IF YOU GO
What: United Way of Greater Toledo's central Toledo community gathering
When: Begins 11 a.m. Saturday
Where: Scott High School, 2400 Collingwood Blvd., Toledo
Contact: RSVPs are not necessary, although people are asked to register at unitedwaytoledo.org/community.
The event is free, with a free lunch served afterward.
The United Way of Greater Toledo has scheduled a community forum Saturday, a sequel to an event about a year ago.
Last year's forum focused on Toledo's public education system, and although this year's event is to be at Scott High School, education is to be only part of the conversation.
The forum is to be about neighborhood and community solutions proposed during informal meetings the United Way held for the last year in the Scott learning community.
This year's event also will differ from the previous year's in that it will be focused on conversations held in central Toledo. Last year's -- at Leverette Elementary -- was geared more toward North Toledo.
The United Way won't be the only agency at the event. The Frederick Douglass Community Association, Glass City All-Stars, Toledo Public Schools, Velocity Heights, Village 50, and Vipers Elite Basketball are to join the United Way in presenting the forum.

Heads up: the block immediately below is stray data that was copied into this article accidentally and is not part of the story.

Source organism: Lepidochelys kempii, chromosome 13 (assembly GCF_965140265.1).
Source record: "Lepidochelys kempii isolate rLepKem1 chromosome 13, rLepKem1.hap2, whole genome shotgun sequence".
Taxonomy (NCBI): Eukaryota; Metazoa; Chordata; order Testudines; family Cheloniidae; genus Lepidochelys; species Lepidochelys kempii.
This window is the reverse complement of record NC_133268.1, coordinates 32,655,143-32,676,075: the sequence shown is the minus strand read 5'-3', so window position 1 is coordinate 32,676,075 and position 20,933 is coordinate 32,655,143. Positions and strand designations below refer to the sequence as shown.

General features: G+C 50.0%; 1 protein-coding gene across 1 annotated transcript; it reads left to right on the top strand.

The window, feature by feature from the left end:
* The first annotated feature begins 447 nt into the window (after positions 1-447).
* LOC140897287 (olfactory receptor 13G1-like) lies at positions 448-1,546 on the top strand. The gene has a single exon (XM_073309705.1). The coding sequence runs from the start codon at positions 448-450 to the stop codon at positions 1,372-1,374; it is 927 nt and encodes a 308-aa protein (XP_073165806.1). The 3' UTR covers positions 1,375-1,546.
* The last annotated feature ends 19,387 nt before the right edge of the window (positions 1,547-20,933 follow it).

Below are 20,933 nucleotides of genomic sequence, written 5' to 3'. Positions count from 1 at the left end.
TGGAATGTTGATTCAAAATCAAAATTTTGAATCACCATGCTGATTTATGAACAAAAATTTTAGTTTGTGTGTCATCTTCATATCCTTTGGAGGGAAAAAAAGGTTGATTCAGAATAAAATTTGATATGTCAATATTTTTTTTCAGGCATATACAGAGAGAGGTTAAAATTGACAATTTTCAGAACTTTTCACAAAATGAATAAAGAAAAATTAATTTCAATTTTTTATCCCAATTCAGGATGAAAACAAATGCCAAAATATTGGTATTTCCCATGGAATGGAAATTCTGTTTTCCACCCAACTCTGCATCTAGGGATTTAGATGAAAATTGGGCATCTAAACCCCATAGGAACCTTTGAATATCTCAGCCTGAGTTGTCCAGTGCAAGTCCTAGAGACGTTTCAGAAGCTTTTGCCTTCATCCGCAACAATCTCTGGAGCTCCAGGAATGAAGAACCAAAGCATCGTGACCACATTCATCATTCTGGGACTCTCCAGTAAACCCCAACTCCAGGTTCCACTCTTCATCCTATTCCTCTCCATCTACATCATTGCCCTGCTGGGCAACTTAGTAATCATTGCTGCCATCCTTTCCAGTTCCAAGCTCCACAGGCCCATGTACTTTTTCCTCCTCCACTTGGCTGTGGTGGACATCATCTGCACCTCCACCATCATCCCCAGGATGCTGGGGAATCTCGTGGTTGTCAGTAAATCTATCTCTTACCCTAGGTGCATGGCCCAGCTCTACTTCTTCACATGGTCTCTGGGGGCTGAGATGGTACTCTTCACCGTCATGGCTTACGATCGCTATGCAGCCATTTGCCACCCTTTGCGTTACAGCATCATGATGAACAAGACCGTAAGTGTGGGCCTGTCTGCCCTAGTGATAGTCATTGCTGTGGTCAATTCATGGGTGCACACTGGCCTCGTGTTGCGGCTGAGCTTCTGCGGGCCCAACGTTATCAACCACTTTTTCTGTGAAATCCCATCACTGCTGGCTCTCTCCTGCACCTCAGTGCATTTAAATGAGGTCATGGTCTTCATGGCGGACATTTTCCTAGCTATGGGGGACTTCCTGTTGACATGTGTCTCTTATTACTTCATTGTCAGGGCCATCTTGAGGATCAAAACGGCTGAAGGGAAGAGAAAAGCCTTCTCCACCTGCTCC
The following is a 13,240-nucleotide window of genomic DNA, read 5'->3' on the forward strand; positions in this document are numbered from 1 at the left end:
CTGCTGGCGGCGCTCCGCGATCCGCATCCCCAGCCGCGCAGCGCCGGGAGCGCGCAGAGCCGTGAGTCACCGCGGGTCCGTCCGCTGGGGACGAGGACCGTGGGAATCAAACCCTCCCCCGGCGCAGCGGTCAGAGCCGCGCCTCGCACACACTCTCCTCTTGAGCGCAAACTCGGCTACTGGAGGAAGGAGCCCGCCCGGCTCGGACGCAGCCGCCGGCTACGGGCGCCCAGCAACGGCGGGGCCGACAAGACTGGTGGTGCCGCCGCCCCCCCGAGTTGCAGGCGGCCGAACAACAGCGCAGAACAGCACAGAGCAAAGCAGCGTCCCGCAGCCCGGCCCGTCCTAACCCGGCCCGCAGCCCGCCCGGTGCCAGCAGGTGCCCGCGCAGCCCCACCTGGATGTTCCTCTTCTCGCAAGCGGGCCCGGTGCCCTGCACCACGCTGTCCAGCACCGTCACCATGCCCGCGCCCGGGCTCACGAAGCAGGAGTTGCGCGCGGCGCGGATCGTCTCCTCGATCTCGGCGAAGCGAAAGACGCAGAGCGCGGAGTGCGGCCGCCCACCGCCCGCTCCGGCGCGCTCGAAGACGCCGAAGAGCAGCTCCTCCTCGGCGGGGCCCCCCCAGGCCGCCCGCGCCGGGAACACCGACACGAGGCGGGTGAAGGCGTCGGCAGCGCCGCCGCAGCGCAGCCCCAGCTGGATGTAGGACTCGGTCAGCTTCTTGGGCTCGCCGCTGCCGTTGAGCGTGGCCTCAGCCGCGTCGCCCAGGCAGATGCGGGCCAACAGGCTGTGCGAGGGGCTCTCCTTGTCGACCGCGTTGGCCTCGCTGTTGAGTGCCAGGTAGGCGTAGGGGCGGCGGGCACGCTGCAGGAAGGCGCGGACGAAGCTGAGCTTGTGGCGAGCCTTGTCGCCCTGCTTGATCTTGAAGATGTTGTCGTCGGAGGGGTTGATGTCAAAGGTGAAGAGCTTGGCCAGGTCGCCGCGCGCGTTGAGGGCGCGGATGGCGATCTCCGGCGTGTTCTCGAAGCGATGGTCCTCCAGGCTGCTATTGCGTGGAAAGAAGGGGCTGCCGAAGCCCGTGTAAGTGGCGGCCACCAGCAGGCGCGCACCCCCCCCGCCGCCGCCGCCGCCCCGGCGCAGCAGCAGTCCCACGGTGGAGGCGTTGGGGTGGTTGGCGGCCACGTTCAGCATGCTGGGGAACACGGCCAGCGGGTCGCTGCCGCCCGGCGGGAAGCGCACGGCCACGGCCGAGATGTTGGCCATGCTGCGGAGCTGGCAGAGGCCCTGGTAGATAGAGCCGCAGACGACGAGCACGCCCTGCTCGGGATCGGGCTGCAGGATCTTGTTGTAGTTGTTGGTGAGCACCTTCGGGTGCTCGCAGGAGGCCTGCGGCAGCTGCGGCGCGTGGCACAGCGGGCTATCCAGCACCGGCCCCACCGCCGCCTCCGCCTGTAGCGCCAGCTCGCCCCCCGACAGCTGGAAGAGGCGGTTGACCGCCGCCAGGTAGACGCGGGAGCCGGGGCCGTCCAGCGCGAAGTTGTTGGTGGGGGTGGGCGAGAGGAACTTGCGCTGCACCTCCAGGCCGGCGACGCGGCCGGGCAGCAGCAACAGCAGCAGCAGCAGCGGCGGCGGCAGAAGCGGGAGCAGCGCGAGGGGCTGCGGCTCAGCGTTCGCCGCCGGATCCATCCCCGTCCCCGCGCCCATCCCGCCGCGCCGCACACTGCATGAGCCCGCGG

Those organizations will, in part, talk about what they are doing in the community.
"There are so many great things already going on that residents can get involved with," Karl Parker, board chairman at the Frederick Douglass Community Association, said in a written statement about the event. "We want people to realize how important it is to step up and take responsibility for the issues. We can really make a difference and create the future we want if everyone gets involved."
Albert Earl, Jr., a founding member of the Village 50, said he plans to challenge attendees to get involved in fixing problems in the neighborhood. The Village 50 is a volunteer group of men who mentor central Toledo youths, with presences at several TPS and charter schools, including Scott High School.
Most people know what the problems in the community are, Mr. Earl said, but solutions are less rarely discussed. "We can no longer be a community that has our hands out and is not willing to do the work to change some of the problems," he said. "When you help create a problem you have to be a part of creating the solution."
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